However, their unfamiliarity of the nuances of the full workflow of the payment process for the carrier often results in a savings in part of the process only to reveal a need for some manual handling in the backend. This necessary processing that may not be supported by the new payment method means that the overall net savings was much lower, or even negative, compared to what was expected.

A disbursement hub is far more than just a payment method connector. A good hub will move data bi-directionally so that the appropriate flow of information to and from the payment method provider and to and from both the originating system of the payment request and any other downstream applications will have what is required to keep all things up to date and accurate in a timely, automated way. A hub that performs these functions makes it possible to fully recognize the desired savings and efficiencies from new, alternative payment methods.

How can we get out of the collecting and storing payee bank account and other sensitive data? 

Carriers who are moving towards alternative payment methods might feel hindered as security concerns become more acute with the recent hacking of financial data across the world. Importantly, carriers are looking to reduce their exposure to these threats by limiting their need to collect and store payees’ personal banking info. The good news is that a good disbursement hub can transact data to and from the payment method providers using unique tokens that are useless to hackers but become the specific identifier for that individual payment. In addition, any proprietary banking info that may become necessary to collect is solely done by the payment method provider, such as Mastercard or Visa, not the carrier. The token that is created is transacted by the hub back to the required core systems as a way to track the payment. This allows the carrier to have the best of all worlds; i.e. the ability to make payments more efficiently electronically without the need to collect and store banking info.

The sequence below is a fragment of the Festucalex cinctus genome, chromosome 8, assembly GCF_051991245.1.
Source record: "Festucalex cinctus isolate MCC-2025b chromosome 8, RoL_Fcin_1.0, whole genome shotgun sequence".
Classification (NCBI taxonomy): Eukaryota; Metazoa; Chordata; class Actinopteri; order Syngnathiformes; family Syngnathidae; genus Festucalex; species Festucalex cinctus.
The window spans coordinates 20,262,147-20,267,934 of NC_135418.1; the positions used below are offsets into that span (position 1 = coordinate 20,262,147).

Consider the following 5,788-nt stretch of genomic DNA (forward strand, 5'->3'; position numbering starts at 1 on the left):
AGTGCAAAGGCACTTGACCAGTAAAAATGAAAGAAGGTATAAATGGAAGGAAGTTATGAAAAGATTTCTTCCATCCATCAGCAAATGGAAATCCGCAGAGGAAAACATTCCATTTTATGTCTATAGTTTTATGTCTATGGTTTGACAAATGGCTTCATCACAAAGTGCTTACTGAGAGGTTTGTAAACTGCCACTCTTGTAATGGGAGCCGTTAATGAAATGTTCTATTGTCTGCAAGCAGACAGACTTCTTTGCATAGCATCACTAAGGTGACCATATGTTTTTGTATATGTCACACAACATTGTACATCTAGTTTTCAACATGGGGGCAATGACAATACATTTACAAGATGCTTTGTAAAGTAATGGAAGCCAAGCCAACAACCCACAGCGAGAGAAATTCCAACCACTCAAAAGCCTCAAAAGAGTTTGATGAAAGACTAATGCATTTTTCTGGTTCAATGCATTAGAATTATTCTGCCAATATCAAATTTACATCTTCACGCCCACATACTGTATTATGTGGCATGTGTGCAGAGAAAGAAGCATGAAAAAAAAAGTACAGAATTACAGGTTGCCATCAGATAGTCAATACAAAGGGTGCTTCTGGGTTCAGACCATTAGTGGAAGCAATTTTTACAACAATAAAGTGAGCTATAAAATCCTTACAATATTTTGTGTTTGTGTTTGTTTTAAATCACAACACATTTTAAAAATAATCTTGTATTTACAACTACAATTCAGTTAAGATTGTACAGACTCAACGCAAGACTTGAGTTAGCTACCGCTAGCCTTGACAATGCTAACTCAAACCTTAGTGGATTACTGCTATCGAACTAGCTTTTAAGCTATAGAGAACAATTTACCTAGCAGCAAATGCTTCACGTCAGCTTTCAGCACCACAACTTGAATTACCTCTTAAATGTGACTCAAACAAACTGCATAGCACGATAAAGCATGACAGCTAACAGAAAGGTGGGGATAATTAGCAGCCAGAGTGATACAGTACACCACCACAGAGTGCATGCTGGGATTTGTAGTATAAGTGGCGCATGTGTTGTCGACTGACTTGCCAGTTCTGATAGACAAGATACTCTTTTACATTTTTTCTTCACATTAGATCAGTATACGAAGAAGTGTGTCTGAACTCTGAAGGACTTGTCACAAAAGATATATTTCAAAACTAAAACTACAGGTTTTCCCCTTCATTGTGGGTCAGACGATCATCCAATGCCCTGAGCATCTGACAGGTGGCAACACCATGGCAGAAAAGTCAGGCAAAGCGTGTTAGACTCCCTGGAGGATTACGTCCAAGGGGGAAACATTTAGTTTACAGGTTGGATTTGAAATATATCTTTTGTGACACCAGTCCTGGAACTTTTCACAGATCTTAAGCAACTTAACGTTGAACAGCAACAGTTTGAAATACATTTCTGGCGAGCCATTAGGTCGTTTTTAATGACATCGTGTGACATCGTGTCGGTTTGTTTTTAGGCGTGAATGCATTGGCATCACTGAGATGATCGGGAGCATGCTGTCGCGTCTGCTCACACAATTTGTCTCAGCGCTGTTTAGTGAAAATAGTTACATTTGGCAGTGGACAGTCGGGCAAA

Prelude Software has over 30 years of experience in providing its best-in-class disbursement hub solution, PayPilot. Prelude is proud to be a Guidewire PartnerConnect Solution partner. As such, Prelude helps drive business value by developing and delivering additional integrations, extensions, and complementary solutions for Guidewire products. Similarly, over it’s 30+ year history, Prelude has built extensive relationships and experience with many of the other core system providers for claims, policy, AP, billing, and general ledger to help make it easy to rapidly deploy the additional capabilities carriers require for outbound payments and related ancillary processing. Equally important, Prelude has experience and relationships with many of the payment method providers, including Mastercard, Visa, Deluxe eChecks, Zelle, and many others, to provide carriers with a comprehensive superset of options to consider and allow the carriers to enable the subset of options they prefer.

For more information, please contact Bill Clausen at